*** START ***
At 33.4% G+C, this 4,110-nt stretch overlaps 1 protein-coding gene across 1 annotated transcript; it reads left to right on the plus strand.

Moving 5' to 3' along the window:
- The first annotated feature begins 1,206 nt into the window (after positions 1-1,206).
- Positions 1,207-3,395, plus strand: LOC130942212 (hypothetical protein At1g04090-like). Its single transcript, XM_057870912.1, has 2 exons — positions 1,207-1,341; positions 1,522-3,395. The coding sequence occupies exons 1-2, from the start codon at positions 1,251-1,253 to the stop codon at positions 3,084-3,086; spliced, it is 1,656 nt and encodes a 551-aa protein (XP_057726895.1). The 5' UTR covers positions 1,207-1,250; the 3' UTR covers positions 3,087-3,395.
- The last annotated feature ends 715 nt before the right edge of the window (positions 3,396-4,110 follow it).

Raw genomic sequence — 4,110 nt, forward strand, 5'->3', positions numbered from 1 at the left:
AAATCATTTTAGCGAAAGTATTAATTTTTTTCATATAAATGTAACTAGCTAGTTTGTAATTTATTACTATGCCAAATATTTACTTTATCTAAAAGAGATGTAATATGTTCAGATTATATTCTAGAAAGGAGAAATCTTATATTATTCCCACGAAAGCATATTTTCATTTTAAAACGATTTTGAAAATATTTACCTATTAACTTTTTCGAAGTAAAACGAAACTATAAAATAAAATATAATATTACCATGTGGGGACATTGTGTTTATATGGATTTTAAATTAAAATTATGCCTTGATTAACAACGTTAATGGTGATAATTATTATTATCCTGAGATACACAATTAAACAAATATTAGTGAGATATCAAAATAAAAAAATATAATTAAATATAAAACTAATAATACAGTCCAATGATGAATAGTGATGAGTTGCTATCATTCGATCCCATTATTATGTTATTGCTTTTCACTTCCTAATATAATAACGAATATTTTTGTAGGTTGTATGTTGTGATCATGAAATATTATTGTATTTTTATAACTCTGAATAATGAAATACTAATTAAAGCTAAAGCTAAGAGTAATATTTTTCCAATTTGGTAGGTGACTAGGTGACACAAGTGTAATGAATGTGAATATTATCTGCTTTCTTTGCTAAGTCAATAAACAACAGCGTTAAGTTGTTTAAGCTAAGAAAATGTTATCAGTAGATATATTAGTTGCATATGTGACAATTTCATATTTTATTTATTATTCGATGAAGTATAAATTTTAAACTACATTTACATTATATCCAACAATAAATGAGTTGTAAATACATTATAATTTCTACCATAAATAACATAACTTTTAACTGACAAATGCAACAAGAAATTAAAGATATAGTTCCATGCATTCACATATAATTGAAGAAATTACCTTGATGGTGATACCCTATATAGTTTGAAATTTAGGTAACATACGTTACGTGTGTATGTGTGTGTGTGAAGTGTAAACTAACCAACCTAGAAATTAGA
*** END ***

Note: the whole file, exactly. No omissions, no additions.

At 33.4% G+C, this 4,110-nt stretch overlaps 1 protein-coding gene across 1 annotated transcript; it reads left to right on the plus strand.

Moving 5' to 3' along the window:
- The first annotated feature begins 1,206 nt into the window (after positions 1-1,206).
- Positions 1,207-3,395, plus strand: LOC130942212 (hypothetical protein At1g04090-like). Its single transcript, XM_057870912.1, has 2 exons — positions 1,207-1,341; positions 1,522-3,395. The coding sequence occupies exons 1-2, from the start codon at positions 1,251-1,253 to the stop codon at positions 3,084-3,086; spliced, it is 1,656 nt and encodes a 551-aa protein (XP_057726895.1). The 5' UTR covers positions 1,207-1,250; the 3' UTR covers positions 3,087-3,395.
- The last annotated feature ends 715 nt before the right edge of the window (positions 3,396-4,110 follow it).

Raw genomic sequence — 4,110 nt, forward strand, 5'->3', positions numbered from 1 at the left:
AAATCATTTTAGCGAAAGTATTAATTTTTTTCATATAAATGTAACTAGCTAGTTTGTAATTTATTACTATGCCAAATATTTACTTTATCTAAAAGAGATGTAATATGTTCAGATTATATTCTAGAAAGGAGAAATCTTATATTATTCCCACGAAAGCATATTTTCATTTTAAAACGATTTTGAAAATATTTACCTATTAACTTTTTCGAAGTAAAACGAAACTATAAAATAAAATATAATATTACCATGTGGGGACATTGTGTTTATATGGATTTTAAATTAAAATTATGCCTTGATTAACAACGTTAATGGTGATAATTATTATTATCCTGAGATACACAATTAAACAAATATTAGTGAGATATCAAAATAAAAAAATATAATTAAATATAAAACTAATAATACAGTCCAATGATGAATAGTGATGAGTTGCTATCATTCGATCCCATTATTATGTTATTGCTTTTCACTTCCTAATATAATAACGAATATTTTTGTAGGTTGTATGTTGTGATCATGAAATATTATTGTATTTTTATAACTCTGAATAATGAAATACTAATTAAAGCTAAAGCTAAGAGTAATATTTTTCCAATTTGGTAGGTGACTAGGTGACACAAGTGTAATGAATGTGAATATTATCTGCTTTCTTTGCTAAGTCAATAAACAACAGCGTTAAGTTGTTTAAGCTAAGAAAATGTTATCAGTAGATATATTAGTTGCATATGTGACAATTTCATATTTTATTTATTATTCGATGAAGTATAAATTTTAAACTACATTTACATTATATCCAACAATAAATGAGTTGTAAATACATTATAATTTCTACCATAAATAACATAACTTTTAACTGACAAATGCAACAAGAAATTAAAGATATAGTTCCATGCATTCACATATAATTGAAGAAATTACCTTGATGGTGATACCCTATATAGTTTGAAATTTAGGTAACATACGTTACGTGTGTATGTGTGTGTGTGAAGTGTAAACTAACCAACCTAGAAATTAGA